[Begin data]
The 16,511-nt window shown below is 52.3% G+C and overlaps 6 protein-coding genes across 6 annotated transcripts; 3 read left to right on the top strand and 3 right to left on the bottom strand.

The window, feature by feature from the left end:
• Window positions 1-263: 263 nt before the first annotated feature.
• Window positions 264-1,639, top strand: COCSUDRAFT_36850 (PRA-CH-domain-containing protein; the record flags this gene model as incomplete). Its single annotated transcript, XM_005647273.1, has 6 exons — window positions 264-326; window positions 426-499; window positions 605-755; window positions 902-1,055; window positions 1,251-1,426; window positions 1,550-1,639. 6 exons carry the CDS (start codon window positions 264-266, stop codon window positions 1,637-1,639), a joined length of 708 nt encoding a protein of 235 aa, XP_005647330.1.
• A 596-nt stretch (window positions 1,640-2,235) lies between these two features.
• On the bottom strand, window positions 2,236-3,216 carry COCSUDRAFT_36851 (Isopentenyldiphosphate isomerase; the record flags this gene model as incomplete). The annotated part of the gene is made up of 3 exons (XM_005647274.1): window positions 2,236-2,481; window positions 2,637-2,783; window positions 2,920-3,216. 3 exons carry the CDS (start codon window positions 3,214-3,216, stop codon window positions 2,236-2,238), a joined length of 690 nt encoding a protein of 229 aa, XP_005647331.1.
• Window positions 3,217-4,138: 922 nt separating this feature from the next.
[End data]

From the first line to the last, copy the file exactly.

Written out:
The 16,511-nt window shown below is 52.3% G+C and overlaps 6 protein-coding genes across 6 annotated transcripts; 3 read left to right on the top strand and 3 right to left on the bottom strand.

The window, feature by feature from the left end:
• Window positions 1-263: 263 nt before the first annotated feature.
• Window positions 264-1,639, top strand: COCSUDRAFT_36850 (PRA-CH-domain-containing protein; the record flags this gene model as incomplete). Its single annotated transcript, XM_005647273.1, has 6 exons — window positions 264-326; window positions 426-499; window positions 605-755; window positions 902-1,055; window positions 1,251-1,426; window positions 1,550-1,639. 6 exons carry the CDS (start codon window positions 264-266, stop codon window positions 1,637-1,639), a joined length of 708 nt encoding a protein of 235 aa, XP_005647330.1.
• A 596-nt stretch (window positions 1,640-2,235) lies between these two features.
• On the bottom strand, window positions 2,236-3,216 carry COCSUDRAFT_36851 (Isopentenyldiphosphate isomerase; the record flags this gene model as incomplete). The annotated part of the gene is made up of 3 exons (XM_005647274.1): window positions 2,236-2,481; window positions 2,637-2,783; window positions 2,920-3,216. 3 exons carry the CDS (start codon window positions 3,214-3,216, stop codon window positions 2,236-2,238), a joined length of 690 nt encoding a protein of 229 aa, XP_005647331.1.
• Window positions 3,217-4,138: 922 nt separating this feature from the next.